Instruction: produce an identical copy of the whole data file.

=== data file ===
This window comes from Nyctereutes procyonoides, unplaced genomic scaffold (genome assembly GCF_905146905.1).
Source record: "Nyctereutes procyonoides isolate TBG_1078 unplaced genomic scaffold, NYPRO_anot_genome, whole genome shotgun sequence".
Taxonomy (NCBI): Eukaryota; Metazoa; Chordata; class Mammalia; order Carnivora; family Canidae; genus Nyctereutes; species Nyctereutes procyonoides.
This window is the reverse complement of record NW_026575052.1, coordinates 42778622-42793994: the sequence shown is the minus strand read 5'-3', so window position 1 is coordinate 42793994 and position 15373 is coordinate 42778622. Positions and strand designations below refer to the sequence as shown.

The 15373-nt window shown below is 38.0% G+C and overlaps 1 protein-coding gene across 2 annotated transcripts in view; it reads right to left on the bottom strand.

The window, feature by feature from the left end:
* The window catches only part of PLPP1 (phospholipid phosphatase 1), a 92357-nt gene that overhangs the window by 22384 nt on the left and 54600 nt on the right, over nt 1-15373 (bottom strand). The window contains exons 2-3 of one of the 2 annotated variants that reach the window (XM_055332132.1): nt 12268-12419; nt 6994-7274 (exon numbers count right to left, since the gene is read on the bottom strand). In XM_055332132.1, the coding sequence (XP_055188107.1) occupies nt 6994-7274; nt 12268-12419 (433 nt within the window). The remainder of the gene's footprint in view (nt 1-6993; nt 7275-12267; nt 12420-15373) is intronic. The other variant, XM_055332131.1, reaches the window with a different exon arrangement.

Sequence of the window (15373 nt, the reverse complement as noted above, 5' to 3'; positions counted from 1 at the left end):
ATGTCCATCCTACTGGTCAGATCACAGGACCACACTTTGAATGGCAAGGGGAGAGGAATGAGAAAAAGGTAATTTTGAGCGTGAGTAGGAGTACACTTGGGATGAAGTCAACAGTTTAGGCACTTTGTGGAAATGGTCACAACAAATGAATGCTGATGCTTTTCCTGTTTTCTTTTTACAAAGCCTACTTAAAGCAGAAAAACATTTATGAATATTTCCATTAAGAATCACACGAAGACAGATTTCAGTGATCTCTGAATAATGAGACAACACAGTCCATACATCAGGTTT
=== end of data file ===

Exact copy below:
This window comes from Nyctereutes procyonoides, unplaced genomic scaffold (genome assembly GCF_905146905.1).
Source record: "Nyctereutes procyonoides isolate TBG_1078 unplaced genomic scaffold, NYPRO_anot_genome, whole genome shotgun sequence".
Taxonomy (NCBI): Eukaryota; Metazoa; Chordata; class Mammalia; order Carnivora; family Canidae; genus Nyctereutes; species Nyctereutes procyonoides.
This window is the reverse complement of record NW_026575052.1, coordinates 42778622-42793994: the sequence shown is the minus strand read 5'-3', so window position 1 is coordinate 42793994 and position 15373 is coordinate 42778622. Positions and strand designations below refer to the sequence as shown.

The 15373-nt window shown below is 38.0% G+C and overlaps 1 protein-coding gene across 2 annotated transcripts in view; it reads right to left on the bottom strand.

The window, feature by feature from the left end:
* The window catches only part of PLPP1 (phospholipid phosphatase 1), a 92357-nt gene that overhangs the window by 22384 nt on the left and 54600 nt on the right, over nt 1-15373 (bottom strand). The window contains exons 2-3 of one of the 2 annotated variants that reach the window (XM_055332132.1): nt 12268-12419; nt 6994-7274 (exon numbers count right to left, since the gene is read on the bottom strand). In XM_055332132.1, the coding sequence (XP_055188107.1) occupies nt 6994-7274; nt 12268-12419 (433 nt within the window). The remainder of the gene's footprint in view (nt 1-6993; nt 7275-12267; nt 12420-15373) is intronic. The other variant, XM_055332131.1, reaches the window with a different exon arrangement.

Sequence of the window (15373 nt, the reverse complement as noted above, 5' to 3'; positions counted from 1 at the left end):
ATGTCCATCCTACTGGTCAGATCACAGGACCACACTTTGAATGGCAAGGGGAGAGGAATGAGAAAAAGGTAATTTTGAGCGTGAGTAGGAGTACACTTGGGATGAAGTCAACAGTTTAGGCACTTTGTGGAAATGGTCACAACAAATGAATGCTGATGCTTTTCCTGTTTTCTTTTTACAAAGCCTACTTAAAGCAGAAAAACATTTATGAATATTTCCATTAAGAATCACACGAAGACAGATTTCAGTGATCTCTGAATAATGAGACAACACAGTCCATACATCAGGTTT